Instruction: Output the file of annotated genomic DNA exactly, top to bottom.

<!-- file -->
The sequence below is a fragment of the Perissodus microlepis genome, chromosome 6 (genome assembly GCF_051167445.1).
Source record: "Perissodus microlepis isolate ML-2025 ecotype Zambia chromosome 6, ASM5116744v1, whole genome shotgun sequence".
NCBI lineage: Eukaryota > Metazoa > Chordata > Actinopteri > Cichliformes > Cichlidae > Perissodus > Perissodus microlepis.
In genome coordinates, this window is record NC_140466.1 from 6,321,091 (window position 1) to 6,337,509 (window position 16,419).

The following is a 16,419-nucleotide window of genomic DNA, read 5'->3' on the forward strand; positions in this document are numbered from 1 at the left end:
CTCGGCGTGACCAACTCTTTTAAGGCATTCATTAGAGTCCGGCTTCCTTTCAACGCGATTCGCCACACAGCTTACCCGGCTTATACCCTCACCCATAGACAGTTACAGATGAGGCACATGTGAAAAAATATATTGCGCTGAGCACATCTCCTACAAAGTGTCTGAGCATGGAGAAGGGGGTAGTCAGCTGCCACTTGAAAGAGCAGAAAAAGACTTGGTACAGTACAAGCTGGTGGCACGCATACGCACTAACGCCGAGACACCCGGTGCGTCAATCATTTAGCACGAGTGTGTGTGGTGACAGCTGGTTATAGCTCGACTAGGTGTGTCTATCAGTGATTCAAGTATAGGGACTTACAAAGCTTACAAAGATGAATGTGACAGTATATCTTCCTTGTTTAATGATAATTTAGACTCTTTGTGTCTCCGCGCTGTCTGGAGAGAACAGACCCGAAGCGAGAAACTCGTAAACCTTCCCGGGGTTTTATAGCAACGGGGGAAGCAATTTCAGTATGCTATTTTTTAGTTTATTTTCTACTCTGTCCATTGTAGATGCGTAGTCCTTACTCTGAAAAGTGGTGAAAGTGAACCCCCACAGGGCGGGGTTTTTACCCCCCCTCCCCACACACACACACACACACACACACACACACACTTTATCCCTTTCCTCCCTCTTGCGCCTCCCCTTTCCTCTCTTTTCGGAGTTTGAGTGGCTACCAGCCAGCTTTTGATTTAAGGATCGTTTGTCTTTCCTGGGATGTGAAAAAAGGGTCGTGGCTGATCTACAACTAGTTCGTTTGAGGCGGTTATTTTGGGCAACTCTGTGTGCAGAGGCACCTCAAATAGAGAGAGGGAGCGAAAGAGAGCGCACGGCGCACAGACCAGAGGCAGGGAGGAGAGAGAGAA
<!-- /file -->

The sequence below is a fragment of the Perissodus microlepis genome, chromosome 6 (genome assembly GCF_051167445.1).
Source record: "Perissodus microlepis isolate ML-2025 ecotype Zambia chromosome 6, ASM5116744v1, whole genome shotgun sequence".
NCBI lineage: Eukaryota > Metazoa > Chordata > Actinopteri > Cichliformes > Cichlidae > Perissodus > Perissodus microlepis.
In genome coordinates, this window is record NC_140466.1 from 6,321,091 (window position 1) to 6,337,509 (window position 16,419).

The following is a 16,419-nucleotide window of genomic DNA, read 5'->3' on the forward strand; positions in this document are numbered from 1 at the left end:
CTCGGCGTGACCAACTCTTTTAAGGCATTCATTAGAGTCCGGCTTCCTTTCAACGCGATTCGCCACACAGCTTACCCGGCTTATACCCTCACCCATAGACAGTTACAGATGAGGCACATGTGAAAAAATATATTGCGCTGAGCACATCTCCTACAAAGTGTCTGAGCATGGAGAAGGGGGTAGTCAGCTGCCACTTGAAAGAGCAGAAAAAGACTTGGTACAGTACAAGCTGGTGGCACGCATACGCACTAACGCCGAGACACCCGGTGCGTCAATCATTTAGCACGAGTGTGTGTGGTGACAGCTGGTTATAGCTCGACTAGGTGTGTCTATCAGTGATTCAAGTATAGGGACTTACAAAGCTTACAAAGATGAATGTGACAGTATATCTTCCTTGTTTAATGATAATTTAGACTCTTTGTGTCTCCGCGCTGTCTGGAGAGAACAGACCCGAAGCGAGAAACTCGTAAACCTTCCCGGGGTTTTATAGCAACGGGGGAAGCAATTTCAGTATGCTATTTTTTAGTTTATTTTCTACTCTGTCCATTGTAGATGCGTAGTCCTTACTCTGAAAAGTGGTGAAAGTGAACCCCCACAGGGCGGGGTTTTTACCCCCCCTCCCCACACACACACACACACACACACACACACACACTTTATCCCTTTCCTCCCTCTTGCGCCTCCCCTTTCCTCTCTTTTCGGAGTTTGAGTGGCTACCAGCCAGCTTTTGATTTAAGGATCGTTTGTCTTTCCTGGGATGTGAAAAAAGGGTCGTGGCTGATCTACAACTAGTTCGTTTGAGGCGGTTATTTTGGGCAACTCTGTGTGCAGAGGCACCTCAAATAGAGAGAGGGAGCGAAAGAGAGCGCACGGCGCACAGACCAGAGGCAGGGAGGAGAGAGAGAA